By: Jessica Zuckerman From: Heritage.org
As a second-generation American, I think of this promise often. Each and every day, when I see my grandfather’s Ellis Island records hanging on my wall, I remember what he went through to come to this country. I remember how he left behind all he had ever known in Hungary to escape discrimination and the destruction left in the wake of World War I; how he gave up everything so that he could offer his children and grandchildren the promise of freedom and opportunity in a new land.
His story is not unique. Since our nation’s founding, millions of immigrants have come to our shores with a similar dream, each bringing with them new experiences and pieces of their cultures that together form part of what makes this nation great.
Over the past several decades, however, immigration policy has become confused, unfocused, and dysfunctional. America lacks a simple system to attract the qualified immigrants who can help our economy and contribute to our nation. Millions of unlawfully present immigrants are undermining America’s core principle of the rule of law, while the legal naturalization process isn’t working as well as it should. Large-scale immigration without effective assimilation threatens social cohesion, along with America’s civic culture and common identity. This is particularly true when immigrants are assimilated into the welfare state rather than into a society of opportunity.
It is high time for an immigration policy that serves immigrants and citizens alike. As an important part of this, we must find ways to reform our legal immigration system to create a process that is truly fair, orderly, and efficient. Indeed, currently there are close to 4.5 million individuals waiting in line to come to this country legally—and some have been waiting for as long as 24 years.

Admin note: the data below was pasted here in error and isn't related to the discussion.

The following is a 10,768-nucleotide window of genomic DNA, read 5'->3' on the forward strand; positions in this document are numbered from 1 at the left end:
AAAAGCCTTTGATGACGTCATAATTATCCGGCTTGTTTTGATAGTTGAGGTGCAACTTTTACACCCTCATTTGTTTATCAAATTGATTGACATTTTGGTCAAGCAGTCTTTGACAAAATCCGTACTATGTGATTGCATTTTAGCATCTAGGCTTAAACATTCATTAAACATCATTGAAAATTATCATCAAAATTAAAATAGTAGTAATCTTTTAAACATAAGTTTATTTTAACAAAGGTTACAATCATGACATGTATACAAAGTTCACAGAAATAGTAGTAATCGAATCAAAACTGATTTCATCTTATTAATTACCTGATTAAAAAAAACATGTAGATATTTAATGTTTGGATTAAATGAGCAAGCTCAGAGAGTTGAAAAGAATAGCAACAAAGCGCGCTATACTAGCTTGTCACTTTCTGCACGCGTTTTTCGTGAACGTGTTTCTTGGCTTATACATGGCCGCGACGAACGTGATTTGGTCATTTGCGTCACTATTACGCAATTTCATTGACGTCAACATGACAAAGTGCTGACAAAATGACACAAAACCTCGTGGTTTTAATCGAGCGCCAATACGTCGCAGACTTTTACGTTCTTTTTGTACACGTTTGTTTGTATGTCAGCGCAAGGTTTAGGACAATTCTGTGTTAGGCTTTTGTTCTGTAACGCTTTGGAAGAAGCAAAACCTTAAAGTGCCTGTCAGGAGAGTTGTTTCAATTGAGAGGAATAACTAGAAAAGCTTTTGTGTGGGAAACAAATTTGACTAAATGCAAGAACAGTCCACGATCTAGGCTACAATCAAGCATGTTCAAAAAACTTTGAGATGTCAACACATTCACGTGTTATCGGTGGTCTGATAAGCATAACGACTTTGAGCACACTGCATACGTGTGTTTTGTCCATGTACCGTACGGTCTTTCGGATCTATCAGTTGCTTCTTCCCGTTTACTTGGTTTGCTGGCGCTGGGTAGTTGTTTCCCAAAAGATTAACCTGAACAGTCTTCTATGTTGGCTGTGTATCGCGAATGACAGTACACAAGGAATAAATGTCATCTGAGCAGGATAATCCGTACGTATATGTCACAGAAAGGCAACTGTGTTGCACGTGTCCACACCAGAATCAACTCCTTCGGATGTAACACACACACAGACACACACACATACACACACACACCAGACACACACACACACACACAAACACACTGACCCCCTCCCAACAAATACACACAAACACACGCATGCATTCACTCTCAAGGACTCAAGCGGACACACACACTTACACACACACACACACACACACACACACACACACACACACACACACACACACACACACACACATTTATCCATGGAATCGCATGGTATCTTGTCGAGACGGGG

These numbers make one thing clear: America needs meaningful immigration reform. It must, however, be done in a deliberative and thoughtful manner. It must also seek to uphold the rule of law, welcome individuals through a legal framework, and discourage future flows of unlawful immigrants.
By recognizing these facts and beginning to work on solutions where we can all agree, we can rebuild an immigration process in harmony with our highest principles and best traditions.
Jessica Zuckerman is a policy analyst who works on national security issues at The Heritage Foundation. Her grandfather, Joseph (Jeno) Zuckerman, came to the United States on the S.S. Rotterdam in 1921.